A Lamp For My Feet

Amy Zacaroli

Friends Like Gold

I half invited it, the blow, the rebuke. I wasn’t hurt because she said it. I was hurt because I have no one to blame but myself.

My friend and I were talking about women who have decided to drop us, thrown out like yesterday’s newspaper. It’s just something we don’t understand. Once a friend, always a friend, right? What possible slight could I have done or my friend have done to make these ladies “break up” with us? And what kind of friendship is here today and gone tomorrow?  Around here, friends are acquired and dismissed like the newest Vera Bradley design.

Then I reassured my friend that she and I are always good. She will be my friend until I die. Although weeks may go by without my reaching out to her, it doesn’t mean she is any less my friend. And the she said it. Gently, but still she said it. “You are the type of friend I can call on when there’s an emergency. You are loyal. But you’re not available on a day-to-day basis.” I silently suck in a deep breath. Buffering the blow.

Not available.

What kind of friend isn’t available?

Synonyms for friends include:

contact – um, you have to be available to make contact;Amy and Aphele

associate – you have to be social to be a friend;

comrade – isn’t that someone who is next to you in battle?

workmate – the one next to you all the time.

Antonyms for friend – stranger. Yes, that is someone you don’t know because… they are not there with you. Not available.


Friends by definition have to be available. Synonyms for available include:

accessible – you need to be able to reach your friends. Okay, she can reach out to me when she needs me. I pass this one.

Open – Oh don’t get me started on this one. We can go to lunch with our friends or walk dogs with our friends, but are we really open with our lives? Can I tell my “friends” on our daily dog walk, “I just had the worst fight ever with my husband.” Or “My 13-year-old is lost and I have no idea what to do.” Mostly, we walk our dogs and talk about what’s for dinner, swim practice for the kids, the problems we’ve heard the “friend” down the street is having with her unruly teenager and how we would handle it so much differently.

Free – Am I free for my friends? Am I available? Or am I so busy with my own little life – even if life includes serving others and carrying out my faith in other ways – am I too busy to be a real friend?


Psalm 141:5 talks about “rebuke.”  “Let a righteous man strike me—that is a kindness;

let him rebuke me—that is oil on my head.” So I accept this correction from my friend as a blessing. And a blessing it is. It’s a wakeup call to be a friend, to be available, to be in contact and to be open — before I lose all my friends.

We all know the Golden Rule – do unto others as you would have them do unto you. Well, if my friends treated me like I’m treating them (not calling, not being in contact), I’d be getting a bit lonely. And I already am, truthfully. But Jesus commanded us to love each other as He has loved us. How did Jesus love his disciples? By teaching them, guiding them, showing them miracles, walking in their shoes, forgiving them, eating with them, washing their feet, and dying on the cross. Do I love my friends as He has loved me?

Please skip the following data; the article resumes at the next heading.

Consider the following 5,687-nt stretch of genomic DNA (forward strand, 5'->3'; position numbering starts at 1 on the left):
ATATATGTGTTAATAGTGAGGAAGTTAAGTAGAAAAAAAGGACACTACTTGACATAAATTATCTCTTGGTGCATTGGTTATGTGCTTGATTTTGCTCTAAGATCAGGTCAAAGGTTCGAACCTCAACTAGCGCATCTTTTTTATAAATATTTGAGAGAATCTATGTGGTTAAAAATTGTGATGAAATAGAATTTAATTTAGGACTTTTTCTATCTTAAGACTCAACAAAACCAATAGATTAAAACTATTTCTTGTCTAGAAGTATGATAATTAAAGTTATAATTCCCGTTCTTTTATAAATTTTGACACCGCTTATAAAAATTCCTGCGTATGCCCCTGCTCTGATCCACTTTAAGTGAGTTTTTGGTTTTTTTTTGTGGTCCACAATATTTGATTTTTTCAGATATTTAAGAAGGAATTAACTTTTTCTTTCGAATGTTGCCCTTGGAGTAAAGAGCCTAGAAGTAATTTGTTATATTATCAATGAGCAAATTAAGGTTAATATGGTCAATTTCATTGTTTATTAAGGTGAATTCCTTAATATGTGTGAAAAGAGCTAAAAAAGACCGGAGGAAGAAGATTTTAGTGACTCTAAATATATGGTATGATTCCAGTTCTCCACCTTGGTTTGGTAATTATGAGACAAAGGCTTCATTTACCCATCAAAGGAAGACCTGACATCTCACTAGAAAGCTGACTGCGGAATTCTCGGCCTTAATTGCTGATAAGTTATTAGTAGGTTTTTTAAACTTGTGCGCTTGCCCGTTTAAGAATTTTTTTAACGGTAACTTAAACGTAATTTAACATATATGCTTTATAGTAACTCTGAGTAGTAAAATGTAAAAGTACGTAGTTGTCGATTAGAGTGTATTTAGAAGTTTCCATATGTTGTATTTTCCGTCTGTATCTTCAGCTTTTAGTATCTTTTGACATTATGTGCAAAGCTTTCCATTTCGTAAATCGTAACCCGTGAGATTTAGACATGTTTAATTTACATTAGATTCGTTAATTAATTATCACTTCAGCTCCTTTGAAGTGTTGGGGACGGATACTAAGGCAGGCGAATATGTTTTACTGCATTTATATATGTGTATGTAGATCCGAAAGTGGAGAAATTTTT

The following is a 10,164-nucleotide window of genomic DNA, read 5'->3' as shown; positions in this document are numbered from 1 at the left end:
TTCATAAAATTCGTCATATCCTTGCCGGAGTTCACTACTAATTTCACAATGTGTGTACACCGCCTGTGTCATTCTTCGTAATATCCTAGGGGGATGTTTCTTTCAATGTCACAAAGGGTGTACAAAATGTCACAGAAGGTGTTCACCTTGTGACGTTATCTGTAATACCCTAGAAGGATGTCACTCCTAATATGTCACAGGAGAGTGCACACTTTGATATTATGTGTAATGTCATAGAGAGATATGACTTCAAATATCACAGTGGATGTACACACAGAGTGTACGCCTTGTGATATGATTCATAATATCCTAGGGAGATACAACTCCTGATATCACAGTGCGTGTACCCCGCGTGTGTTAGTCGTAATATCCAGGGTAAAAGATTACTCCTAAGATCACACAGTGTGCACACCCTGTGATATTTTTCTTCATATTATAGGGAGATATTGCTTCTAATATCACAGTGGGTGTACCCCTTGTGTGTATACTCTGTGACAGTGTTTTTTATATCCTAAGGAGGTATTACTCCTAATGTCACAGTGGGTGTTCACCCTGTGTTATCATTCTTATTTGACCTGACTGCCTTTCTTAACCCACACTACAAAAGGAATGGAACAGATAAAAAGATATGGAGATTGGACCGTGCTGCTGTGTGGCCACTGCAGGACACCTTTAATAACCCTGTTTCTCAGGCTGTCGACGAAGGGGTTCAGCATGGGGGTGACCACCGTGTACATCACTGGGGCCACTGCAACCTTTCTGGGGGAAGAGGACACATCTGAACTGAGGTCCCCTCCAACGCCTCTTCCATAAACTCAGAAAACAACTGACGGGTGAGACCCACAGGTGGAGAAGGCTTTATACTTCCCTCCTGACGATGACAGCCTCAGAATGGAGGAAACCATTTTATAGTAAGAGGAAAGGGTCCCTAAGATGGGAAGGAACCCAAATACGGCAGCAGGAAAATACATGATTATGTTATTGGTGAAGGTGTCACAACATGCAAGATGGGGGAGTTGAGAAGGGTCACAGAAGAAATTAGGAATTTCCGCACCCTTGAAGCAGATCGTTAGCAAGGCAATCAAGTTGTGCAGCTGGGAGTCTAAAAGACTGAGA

That’s a tall order. But can you imagine life in your family, on your street, in your school or workplace, if we all loved each other as He loved us? What kind of world could we create if we did this?

Join me in the challenge. Choose one friend or family member and try loving them as Jesus loved us. Do it for a day or a week or a month. Or choose one way to love as Jesus did and do that to as many friends and family members as you can. (Promise me you won’t die on the cross, though!) Then write back and share your experiences! I dare you to go beyond the Golden Rule and to change the world around you.


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2 thoughts on “Friends Like Gold

  1. deb williams on said:

    i think we, as women, spread ourselves too thin… mistaking people in close proximity for friends. not that we should treat them poorly, but i think we need to be more judicious as to who we choose to invest our time and love in. anyone who would drop someone is not a friend, and that’s okay. it doesn’t make them an enemy, either. a very wise person told me that we are the sum of the people we choose to be around. i had a life-altering experience recently, and i was surprised by the people who reached out to quietly and humbly help. some aren’t in the area and couldn’t be physically available, but they offered support the best way they could. i guess my point is, don’t beat yourself up too much on the availability part. i think if your heart is always open to your friends, they feel it and they can count on it. all of this being said… count me in on your challenge!

  2. Jennifer on said:

    I think a friend should be a support. Someone you can count on/and they on you when you need them. Someone you can trust. Someone that won’t drop you or exclude you no matter how much time you spend with them. I don’t think the amount of time you spend should determine the type of friendship. A friend is a friend. Someone who can accept you just as you are at this moment. Are you less of a friend because you have a full life? If you have a job? What if you had to care for a sick relative for a few months…would your friend still be around? I doubt spending more time with your friend will make her feel like you are a better friend or even more available. You may want to ask yourself if you want to carve time away from the priorities/obligations in your life for someone who can’t like you/accept you just the way you are right now? Will you be good enough with an extra hour each week? Will this be enough?

    Count me in on the challenge! I love that you wrote this.

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